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The 1D intensity profile for each map (Fig. 2) was constructed by subtracting the total flux integrated within two successive apertures. To match the shape of the arc, elliptical aperture photometry was used. We only considered the area of the ellipse between 14$^\circ$ position angle (PA) and 167$^\circ$ PA (see Fig. 1) to match the spatial scale of the extended emission. The ellipses are centred on $\alpha$ = 146.955$^\circ$ and $\delta$ =  +13.28$^\circ$ with a PA of -12$^\circ$ and a major-to-minor axis ratio taken to be 1.1. For the emission from the sky, the inner minor axis is 13.3 $\hbox{$^\prime$ }$ and the outer minor axis is 13.8 $\hbox{$^\prime$ }$ (see Fig. 1). The PACS fluxes were corrected following the numbers in the PACS Scan Map release note yielding an absolute flux calibration uncertainty of 10-20%. A similar correction was applied to the SPIRE fluxes following the correction factors given by Griffin et al. (2010) and Swinyard et al. (2010). The SPIRE absolute flux calibration uncertainty is $\sim$15%. The dust shell is detected at 160 $\mu $m, 250 $\mu $m, and 350 $\mu $m around 9.6 $\hbox{$^\prime$ }$ from the star for a maximal surface brightness of 0.067 mJy arcsec-2 at 160 $\mu $m. There is an offset of $\sim$20 $\hbox {$^{\prime \prime }$ }$ between the FUV intensity peak and the far-IR intensity peaks, which suggests that they have different origins.

Based on the location of the extended emission at 160 $\mu $m, the total flux in the arc was calculated within the segment of an elliptical annulus of 150 $\hbox {$^{\prime \prime }$ }$ width, and inner minor axis of 8.5 $\hbox{$^\prime$ }$ between PA 14$^\circ$ and 167$^\circ$ (see Fig. 1). The derived fluxes are listed in Table 1. The errors include the absolute calibration error and the error in the background estimation. We fitted the photometry of the extended emission with a function of the form $B_{\nu} \cdot \lambda^{-\beta}$, expected for a grain emissivity as $Q_{\rm abs} \sim \lambda^{-\beta}$. The NUV and FUV data are plotted for reference, but these do not fit because the emission has a different physical origin (see below). The best fit solution infers a dust temperature of $25\pm 3$ K and $\beta = 1.6 \pm 0.4$ (see Fig. 3). The value for $\beta$ is in-between that expected for amorphous carbon (Rouleau & Martin 1991, $\beta= 1.1$) and astronomical silicates (Volk & Kwok 1988, $\beta=
2.0$), suggesting that the material in the bow shock is a mixture of C-rich material, lost by the star, and swept-up ISM material.

4 Discussion

4.1 Bow shock, thermal pulse, or both?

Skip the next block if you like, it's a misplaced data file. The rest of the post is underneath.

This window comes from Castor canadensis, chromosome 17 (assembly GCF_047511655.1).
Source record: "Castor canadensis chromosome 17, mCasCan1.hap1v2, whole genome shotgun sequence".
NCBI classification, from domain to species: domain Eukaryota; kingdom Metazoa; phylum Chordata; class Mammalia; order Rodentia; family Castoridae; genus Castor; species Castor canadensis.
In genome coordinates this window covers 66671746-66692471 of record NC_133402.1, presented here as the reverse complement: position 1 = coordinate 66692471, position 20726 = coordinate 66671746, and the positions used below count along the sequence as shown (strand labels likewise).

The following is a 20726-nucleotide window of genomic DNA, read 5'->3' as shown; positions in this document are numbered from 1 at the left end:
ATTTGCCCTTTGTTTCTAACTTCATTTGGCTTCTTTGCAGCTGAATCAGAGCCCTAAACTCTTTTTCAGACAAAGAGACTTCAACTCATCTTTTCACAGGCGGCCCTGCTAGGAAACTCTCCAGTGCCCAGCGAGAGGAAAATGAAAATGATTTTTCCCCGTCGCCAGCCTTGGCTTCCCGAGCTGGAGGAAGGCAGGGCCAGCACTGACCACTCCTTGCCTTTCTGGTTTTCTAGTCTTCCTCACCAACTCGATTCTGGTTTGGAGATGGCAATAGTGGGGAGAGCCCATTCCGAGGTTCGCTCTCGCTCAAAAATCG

The most widely accepted explanation of large detached shells is mass-loss variation (e.g., Olofsson et al. 1990; Zijlstra et al. 1992). AGB stars experience thermal pulses (TPs) during which intense mass loss ejections occur. A star can undergo several TPs, which would lead to the formation of concentric spherical detached shells (see Kerschbaum et al. 2010).

Table 1:   Derived fluxes for the extended emission.

\begin{figure}
\par\includegraphics[angle=90,width=8cm,clip]{14658fig3.ps} \vspace*{-2mm}
\end{figure} Figure 3:

Modified black body ( $T = 25 \pm 3$ K and $\beta = 1.6 \pm 0.4$) fit (dashed curve) to the derived fluxes (symbols) for the extended emission.

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Another explanation of detached envelopes is the interaction between the AGB wind and the interstellar medium (ISM) (e.g. Young et al. 1993; Martin et al. 2007; Ueta et al. 2006). In this scenario, the AGB wind is slowed down as it sweeps up material from the ISM. The piled up material forms a density enhancement that continue to expand due to the internal pressure. Shocks can occur if the relative velocity of the AGB wind with respect to the ISM is large enough. The thermal emission of the dust in the density enhancement at the shock interface between the stellar wind and the the ISM can be detected in the far-IR (Ueta et al. 2006, 2009). While a detached shell produced by TPs would be spherical, in the case of wind-ISM interaction the shape of the shell will depend on the space motion of the star through the ISM. A wind-ISM shell can look spherical as seen for R Cas (Ueta et al. 2009) if most of the space motion of the star relative to the ISM is in the radial direction. For stars with a high space motion (relative to the ISM), the shape of the bow shock will be more parabolic with the apex of the parabola in the direction of the star's motion relative to the ISM. In the case of CW Leo, the shape of the extended emission and the position of the star suggest that the stellar wind has driven a shock into the ISM. The far-IR emission is probably caused by the thermal emission of the piled-up dust at the shock interface.